Cat Tales

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Chilean vineyard.
Chilean vineyard.

Do you by any chance, happen to have a black cat? If you do, then you may know something about the folklore that surrounds them. In ancient Egypt in the fifth century BC, most cats were worshipped. To kill one of them was a serious crime punishable by death. But in Europe during the Middle Ages cats were avoided because of their supposed association with black magic. The Pilgrims, despite their devout faith, were suspicious about most things and considered the black cat to be a familiar of witches. During the 14th century, many black cats were killed in Europe with the unexpected result that the rat population increased and probably contributed to the appearance of bubonic plague, better known by its more theatrical name, The Black Death. Many of the superstitions about cats date back centuries and whether black cats are supposed to be lucky or unlucky depends very much on where you live.

You may be wondering why I’m telling you all this (The thought had occurred to me – Ed.) Well, it’s because the Gato Negro range of wines, despite being mass-produced and commercial-looking offer excellent value. The name of course means “black cat” and the wines come from Viña San Pedro. This is a Chilean company which was established in 1865 by the splendidly-named José Gregorio Correa Albano San Pedro. Today the company is one of the largest and oldest exporters of Chilean wine. The Gato Negro (GAH-toh NAY-groh) range of wines first appeared in the 1960s and they’ve been astonishingly successful. They now sell more than forty-eight million bottles every year, a number sufficiently staggering to make my mind go blank without even drinking one. Both the wines this week come from Tesco-Lotus though you’ll probably find them only at the larger branches where there’s a wine section. While you’re there, you might like to check out Tesco’s own brand wines which are sold under the varietal name. I have found them extremely reliable and nearly always excellent value. In May this year, Tesco’s own-label wines were awarded over 140 medals by the industry leading International Wine Challenge, completely beating the competition.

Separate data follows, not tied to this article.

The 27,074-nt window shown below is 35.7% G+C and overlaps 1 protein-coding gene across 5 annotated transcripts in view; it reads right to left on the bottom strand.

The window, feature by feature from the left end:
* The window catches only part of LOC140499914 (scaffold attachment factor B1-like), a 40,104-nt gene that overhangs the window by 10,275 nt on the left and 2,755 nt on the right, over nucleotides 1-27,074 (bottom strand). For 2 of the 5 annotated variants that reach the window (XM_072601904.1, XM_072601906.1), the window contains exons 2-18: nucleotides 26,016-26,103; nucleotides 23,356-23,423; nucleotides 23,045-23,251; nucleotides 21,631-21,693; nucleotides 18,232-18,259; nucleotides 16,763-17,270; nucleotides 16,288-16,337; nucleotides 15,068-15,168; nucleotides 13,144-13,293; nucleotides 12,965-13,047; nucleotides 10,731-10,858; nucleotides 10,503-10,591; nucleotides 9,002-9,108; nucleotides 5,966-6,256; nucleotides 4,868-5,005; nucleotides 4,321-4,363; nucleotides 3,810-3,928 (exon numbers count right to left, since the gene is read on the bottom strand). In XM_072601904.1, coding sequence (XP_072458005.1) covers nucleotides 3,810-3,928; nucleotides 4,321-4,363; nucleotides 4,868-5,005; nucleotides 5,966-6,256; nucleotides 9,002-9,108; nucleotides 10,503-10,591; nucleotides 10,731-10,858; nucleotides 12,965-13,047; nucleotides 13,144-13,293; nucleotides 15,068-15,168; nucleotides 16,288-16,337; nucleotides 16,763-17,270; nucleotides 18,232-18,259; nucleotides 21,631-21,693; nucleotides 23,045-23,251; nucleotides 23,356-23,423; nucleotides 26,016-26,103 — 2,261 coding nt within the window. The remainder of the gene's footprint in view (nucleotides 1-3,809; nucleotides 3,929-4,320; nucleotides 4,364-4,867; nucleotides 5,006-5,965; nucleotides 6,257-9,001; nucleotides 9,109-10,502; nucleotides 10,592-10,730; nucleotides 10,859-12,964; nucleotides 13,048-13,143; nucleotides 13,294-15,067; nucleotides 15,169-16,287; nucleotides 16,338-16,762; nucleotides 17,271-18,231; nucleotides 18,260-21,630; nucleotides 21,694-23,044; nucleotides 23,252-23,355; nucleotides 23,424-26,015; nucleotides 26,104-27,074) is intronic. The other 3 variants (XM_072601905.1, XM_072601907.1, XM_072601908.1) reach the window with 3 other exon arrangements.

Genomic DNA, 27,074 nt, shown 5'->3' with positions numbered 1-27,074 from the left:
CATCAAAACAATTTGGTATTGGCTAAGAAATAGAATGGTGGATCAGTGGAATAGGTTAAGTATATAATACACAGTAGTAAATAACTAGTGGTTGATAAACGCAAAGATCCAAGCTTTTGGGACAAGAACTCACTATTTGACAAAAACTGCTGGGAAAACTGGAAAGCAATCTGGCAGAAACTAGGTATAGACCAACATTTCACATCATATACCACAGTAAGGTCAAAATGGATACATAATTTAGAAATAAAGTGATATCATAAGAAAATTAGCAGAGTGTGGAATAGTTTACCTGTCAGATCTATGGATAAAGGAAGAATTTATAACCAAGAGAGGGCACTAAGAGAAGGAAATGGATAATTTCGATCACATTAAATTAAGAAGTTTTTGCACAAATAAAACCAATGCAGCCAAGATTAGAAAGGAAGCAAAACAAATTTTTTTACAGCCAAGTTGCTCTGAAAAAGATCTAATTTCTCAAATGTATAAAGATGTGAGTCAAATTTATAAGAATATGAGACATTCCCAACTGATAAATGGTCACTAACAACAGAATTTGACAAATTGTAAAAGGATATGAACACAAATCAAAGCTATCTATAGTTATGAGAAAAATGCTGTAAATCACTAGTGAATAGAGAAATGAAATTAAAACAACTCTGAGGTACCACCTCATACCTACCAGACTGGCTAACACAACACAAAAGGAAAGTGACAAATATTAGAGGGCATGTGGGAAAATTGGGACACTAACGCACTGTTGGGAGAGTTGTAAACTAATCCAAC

Gato Negro Chardonnay (white), Chile (Bt. 589 @ Tesco-Lotus)

If you’re having a traditional Christmas Dinner this year and looking for a decent white to go with it, this would make a good partner. If you prefer reds, try a light Pinot Noir, ideally one from Burgundy such as those from the companies Bouchard, Georges Duboeuf or Jadot which are widely available. A light Pinot Noir works well with turkey and all the extras. This Chardonnay is a super easy-drinker despite being 13% ABV, which you may have noticed, is fairly typical of Chilean table wines these days. This award-winning wine is an attractive pale yellow, with an appealing appearance in the glass. Take a sniff and you’ll be rewarded with the intense buttery aroma of banana, peach and pineapple. There’s a touch of vanilla on the palate and a bright balanced acidity which gives the wine a refreshing tang. It’s quite lively and assertive for a Chardonnay, with a good firm body and a lingering peppery finish. I would think the wine would work well with chicken dishes, fish, game birds, or veal. Serve it pretty cold at around 10ºC (50ºF) because in these parts, it will warm up all too quickly.

Belleville Chardonnay-Viognier (white), France (Bt. 295 @ Tesco-Lotus)

And no, the price is not a printing error. That’s what is quoted on the Tesco-Lotus website. The wine is produced by VMV Asia, a company which imports wine in bulk from France and bottles it in Vietnam. No one really knows where the Viognier (vee-oh-NYAY) grape originally came from because it was once fairly rare, growing only in the northern Rhône regions of France. In recent years, the grape has become increasingly popular and it’s being used to make aromatic wines in an increasing number of countries. This bright, golden wine has a slightly creamy floral aroma of tropical fruit with hints of dusty herbs and spices. It’s a blend of 70 percent Chardonnay and 30 percent Viognier, fermented for three weeks at around 18° C. You might detect the aroma of pears too, presumably from the Viognier in the blend. On the palate, it’s delicate, crisp and clean with a reasonable long and pleasant finish. The off-dry quality may appeal to those who don’t normally drink wine. It’s a pleasant little glugger, and at 13% ABV I have to admit that the wine tasted a lot better than I expected. At this price it’s a terrific bargain and could make an excellent party wine. Although it seems like a wine to drink on its own, it would probably work well with many Indian and Thai dishes as well as with light curries. It would also work with fish and chicken dishes. If you are looking for a budget white for the Christmas dinner, buy a bottle and decide whether you like it.

Incidentally, during the 10th century King Henry I of Saxony decreed that should anyone feel compelled to kill a black cat, the fine would be sixty bushels of corn. That must have been a staggering amount of money at the time and presumably sufficient to deter people from bumping off most of the feline population.

Viognier grapes.
Viognier grapes.